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Saturday, February 13, 2010

Infinite Regress

Again, In Christopher Hitchens' God Is Not great, Hitchens makes the valid point regarding infinite regress, or in other words, if God created the world, who created that God, and who created that God, and who created that God...into infinity.

In regard to justice in the bible, Hitchens writes: "An eye for an eye and a tooth for a tooth and the killing of witches may seem brutish and stupid, but if only non-sinners have the right to punish, then how could an imperfect society ever determine how to prosecute offenders? We should all be hypocrites.

" And what authority did Jesus have to 'forgive'?...."

By combining the two, Hitchens demonstrates the flaw in his own argument. The principle of forgiveness as an aspect of justice is dependent on the very fact that we cannot resolve an absolute authority to define, or divine, justice. None exists. For if we try to punish according to absolute standards, we enter the slippery slope of degrees of evil.

Assuming that somewhere along the continuum "god created God, who then created God, who then created...we would not need to define which God created the law, but the process by which law applied to us as we judged others. What gave Jesus the right to "forgive"? What gives any person the right to forgive?

The answer to that is simple enough: because we can't point to a God, an absolute God, to which we can show a direct line of authority, we are equal before one another. The judgement we render on others can only be just when all other possible alternatives are exhausted.

Does such an idea demand the existence of a God? Not at all, but if such laws are based in the idea of an authority that transcends the laws of men, then human law can never in any sense be absolute.

If law could absolutely represent God, there would be no need for separation of church and state. The state would speak its own authority to punish. But since the state cannot speak for God, and the church cannot show its own direct authority as representative of God, then the law must assume the innocence of the accused until proven guilty by one whom he has harmed.

In Isaiah 54:17, we see exactly that principle, the right of the accused for any reason to have the full vindication of God until proven guilty by unbiased witnesses. Notice, not just one witness, but at least two, and more if possible(Deut.17:6, 19:15).

Consequently, the law that presumes innocence has no power to claim to represent the one true God as an authority. In fact, it cannot logically claim to represent God at all, except to assume that the accused has committed no crime, therefore acquittal is to be assumed unless directly proven otherwise.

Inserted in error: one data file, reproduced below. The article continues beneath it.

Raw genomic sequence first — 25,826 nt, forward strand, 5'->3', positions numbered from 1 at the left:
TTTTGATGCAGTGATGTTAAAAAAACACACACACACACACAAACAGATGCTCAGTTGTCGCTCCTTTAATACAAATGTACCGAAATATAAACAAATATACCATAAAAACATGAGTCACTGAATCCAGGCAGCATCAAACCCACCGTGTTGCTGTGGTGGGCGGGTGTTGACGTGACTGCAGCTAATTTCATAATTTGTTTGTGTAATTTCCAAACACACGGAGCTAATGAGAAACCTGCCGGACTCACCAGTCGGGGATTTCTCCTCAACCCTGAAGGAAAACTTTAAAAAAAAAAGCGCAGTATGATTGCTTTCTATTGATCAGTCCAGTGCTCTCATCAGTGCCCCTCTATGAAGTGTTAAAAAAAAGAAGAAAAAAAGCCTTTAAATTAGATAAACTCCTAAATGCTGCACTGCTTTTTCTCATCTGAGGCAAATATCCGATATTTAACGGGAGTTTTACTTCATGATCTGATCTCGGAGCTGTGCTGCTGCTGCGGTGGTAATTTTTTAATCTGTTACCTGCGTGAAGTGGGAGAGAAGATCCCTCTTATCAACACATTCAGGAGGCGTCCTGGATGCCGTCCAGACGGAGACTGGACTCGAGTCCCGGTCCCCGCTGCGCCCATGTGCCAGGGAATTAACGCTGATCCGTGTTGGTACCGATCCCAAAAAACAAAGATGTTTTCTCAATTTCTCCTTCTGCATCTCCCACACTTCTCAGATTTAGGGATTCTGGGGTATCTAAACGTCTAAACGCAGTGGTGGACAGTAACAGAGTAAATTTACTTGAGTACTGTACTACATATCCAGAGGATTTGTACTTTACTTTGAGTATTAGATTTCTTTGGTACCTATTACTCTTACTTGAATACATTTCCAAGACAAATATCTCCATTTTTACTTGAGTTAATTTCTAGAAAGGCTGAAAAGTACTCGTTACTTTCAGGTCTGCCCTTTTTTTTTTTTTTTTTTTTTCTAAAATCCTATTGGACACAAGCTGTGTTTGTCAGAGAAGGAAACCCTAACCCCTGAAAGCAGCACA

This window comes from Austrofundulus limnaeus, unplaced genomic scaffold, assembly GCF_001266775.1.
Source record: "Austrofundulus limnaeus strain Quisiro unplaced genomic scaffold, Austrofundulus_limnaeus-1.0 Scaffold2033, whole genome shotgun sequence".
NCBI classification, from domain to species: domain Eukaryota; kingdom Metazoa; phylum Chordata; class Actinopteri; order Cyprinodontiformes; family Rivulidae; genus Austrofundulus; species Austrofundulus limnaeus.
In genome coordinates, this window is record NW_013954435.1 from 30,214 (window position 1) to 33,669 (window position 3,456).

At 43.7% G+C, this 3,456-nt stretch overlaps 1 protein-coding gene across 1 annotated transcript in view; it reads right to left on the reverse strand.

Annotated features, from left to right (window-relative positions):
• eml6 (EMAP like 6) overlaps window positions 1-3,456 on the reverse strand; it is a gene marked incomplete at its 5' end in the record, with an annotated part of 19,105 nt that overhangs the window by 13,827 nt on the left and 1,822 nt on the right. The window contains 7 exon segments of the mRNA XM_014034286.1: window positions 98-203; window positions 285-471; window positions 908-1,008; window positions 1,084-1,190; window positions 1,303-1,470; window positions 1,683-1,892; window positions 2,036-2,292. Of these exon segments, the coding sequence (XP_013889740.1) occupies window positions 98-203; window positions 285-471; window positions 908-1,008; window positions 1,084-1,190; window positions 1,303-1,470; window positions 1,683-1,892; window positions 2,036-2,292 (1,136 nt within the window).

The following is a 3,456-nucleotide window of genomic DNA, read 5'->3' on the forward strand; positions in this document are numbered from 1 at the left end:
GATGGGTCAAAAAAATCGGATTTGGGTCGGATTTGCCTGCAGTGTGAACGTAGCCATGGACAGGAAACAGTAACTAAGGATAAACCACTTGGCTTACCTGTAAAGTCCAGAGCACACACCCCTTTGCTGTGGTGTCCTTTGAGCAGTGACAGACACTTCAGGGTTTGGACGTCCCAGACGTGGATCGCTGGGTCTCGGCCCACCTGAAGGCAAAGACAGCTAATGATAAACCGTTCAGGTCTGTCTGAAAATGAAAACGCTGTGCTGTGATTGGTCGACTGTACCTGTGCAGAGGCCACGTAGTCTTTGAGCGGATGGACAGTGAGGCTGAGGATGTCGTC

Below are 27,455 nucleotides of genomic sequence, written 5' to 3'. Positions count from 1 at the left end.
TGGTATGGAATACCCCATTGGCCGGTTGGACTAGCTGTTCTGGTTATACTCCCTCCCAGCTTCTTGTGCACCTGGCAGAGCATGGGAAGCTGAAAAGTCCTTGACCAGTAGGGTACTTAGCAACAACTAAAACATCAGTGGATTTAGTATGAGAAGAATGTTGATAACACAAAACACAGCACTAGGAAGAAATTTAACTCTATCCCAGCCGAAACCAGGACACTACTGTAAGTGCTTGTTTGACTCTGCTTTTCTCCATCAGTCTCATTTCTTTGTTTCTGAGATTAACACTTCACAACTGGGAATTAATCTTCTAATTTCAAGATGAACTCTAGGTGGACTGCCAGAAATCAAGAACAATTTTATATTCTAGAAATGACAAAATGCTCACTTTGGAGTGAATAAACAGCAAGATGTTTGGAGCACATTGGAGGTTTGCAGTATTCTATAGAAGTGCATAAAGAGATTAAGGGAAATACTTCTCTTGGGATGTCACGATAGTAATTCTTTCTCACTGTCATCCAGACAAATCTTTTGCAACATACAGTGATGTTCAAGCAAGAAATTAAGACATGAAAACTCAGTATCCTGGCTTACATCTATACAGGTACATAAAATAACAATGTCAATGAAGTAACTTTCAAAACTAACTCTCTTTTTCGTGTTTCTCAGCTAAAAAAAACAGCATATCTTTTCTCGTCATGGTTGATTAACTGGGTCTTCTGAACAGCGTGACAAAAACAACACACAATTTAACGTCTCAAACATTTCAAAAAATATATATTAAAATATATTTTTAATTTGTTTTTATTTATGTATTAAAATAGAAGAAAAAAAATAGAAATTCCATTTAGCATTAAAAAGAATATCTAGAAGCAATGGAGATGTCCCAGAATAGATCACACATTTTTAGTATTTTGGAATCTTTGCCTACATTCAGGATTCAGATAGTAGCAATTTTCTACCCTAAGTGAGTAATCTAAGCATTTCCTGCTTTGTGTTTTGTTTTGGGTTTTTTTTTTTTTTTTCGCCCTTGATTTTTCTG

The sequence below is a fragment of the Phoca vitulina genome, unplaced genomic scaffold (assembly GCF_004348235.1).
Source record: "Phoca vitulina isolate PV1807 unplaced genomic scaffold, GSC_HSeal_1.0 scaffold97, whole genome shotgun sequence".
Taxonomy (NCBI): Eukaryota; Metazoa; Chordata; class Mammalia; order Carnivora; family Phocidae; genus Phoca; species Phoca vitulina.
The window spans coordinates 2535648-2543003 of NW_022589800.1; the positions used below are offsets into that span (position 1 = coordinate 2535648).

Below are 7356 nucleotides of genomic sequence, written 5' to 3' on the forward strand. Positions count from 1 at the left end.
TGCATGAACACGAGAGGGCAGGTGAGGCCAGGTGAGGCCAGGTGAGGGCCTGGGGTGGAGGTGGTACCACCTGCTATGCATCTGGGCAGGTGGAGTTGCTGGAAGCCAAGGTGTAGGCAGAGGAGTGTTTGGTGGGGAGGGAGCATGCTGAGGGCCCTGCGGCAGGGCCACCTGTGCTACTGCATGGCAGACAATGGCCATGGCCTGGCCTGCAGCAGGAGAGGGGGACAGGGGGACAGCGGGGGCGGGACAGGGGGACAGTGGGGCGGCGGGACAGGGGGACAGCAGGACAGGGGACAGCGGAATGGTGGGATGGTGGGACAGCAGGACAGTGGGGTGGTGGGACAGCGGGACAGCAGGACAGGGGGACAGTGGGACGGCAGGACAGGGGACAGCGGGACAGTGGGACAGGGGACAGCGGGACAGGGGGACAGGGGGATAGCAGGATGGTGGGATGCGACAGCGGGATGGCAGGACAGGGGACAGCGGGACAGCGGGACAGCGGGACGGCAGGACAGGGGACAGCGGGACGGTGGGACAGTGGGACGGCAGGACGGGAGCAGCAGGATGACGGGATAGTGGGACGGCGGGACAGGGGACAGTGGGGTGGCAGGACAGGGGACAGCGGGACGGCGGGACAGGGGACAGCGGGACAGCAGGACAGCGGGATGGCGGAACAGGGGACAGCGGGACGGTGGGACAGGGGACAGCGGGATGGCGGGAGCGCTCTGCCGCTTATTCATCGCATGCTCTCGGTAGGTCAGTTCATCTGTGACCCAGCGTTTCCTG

How could Jesus "forgive"? Because he, like all of us, could not judge or condemn others in the absence of proof. That was law as understood in Isaiah. Is an infinite regress required for such concepts? Not at all. In fact, such a law would allow for infinite regress and the assumption that man is incapable of judging in place of God.

If man is incapable of judging in place of God, can laws of man, of themselves, condemn? In what sense could an "absolute" law of man claim power over an infinite regress of values in which God cannot be proven? The law would be arbitrary and unjust. Therefore, the accused could only be accused, not by the laws of man but the accuser who actually suffered harm.

In law, this is called the presumption of innocence. It is also recognized under the Fifth Amendment right against self incrimination. Under that law, therefore, Jesus was no more authorized to "forgive" sin than we ourselves, and in fact, forgiveness is the ideal whenever possible.

In fact, Jesus himself taught this directly in Matthew 5:25 and 18:15-18. He further emphasized "separation of church and state" by teaching that we should no longer practice an eye for an eye, but that we should "judge not, lest ye be judged(Matthew 7:1)"

Paul also taught settlement out of court, and added the principle of trial by a form of jury(1 Cor, 6), and further pointed out in Romans `12:19 that we should not practice an eye for an eye, but leave vengeance to God.

It was only AFTER Paul taught this precept that he then emphasized letting "every soul be subject to higher powers". The "higher powers" did execute wrath. That was their job. It was their job because the servants of God could not do so for their own interests.

But the "higher powers" could not execute wrath in their own interest either. Their power of "wrath" was given ONLY after the people had tried other avenues of correction.

In fact, the "execution of wrath" was their only defined function, NOT the making of "moral" laws that forced people to recognize the needs of others by taxation.

"For this cause(execution of wrath) pay ye tribute also: for they are God's ministers, attending continually upon this very thing."

It was in fact the power of the Pharisees to "shut up the kingdom of heaven(Luke 11:52)" to men that Jesus condemned as hypocritical. The right of reach individual to be presumed innocent was to be granted to all the people as a courtesy of law, so that the law itself could not condemn without the right of facing the accuser(Isaiah 50:8).

It is in this all important aspect of law that infinite regress is recognized and honored, and allows the individual the right to live in freedom without condemnation by the presumptions of other humans.

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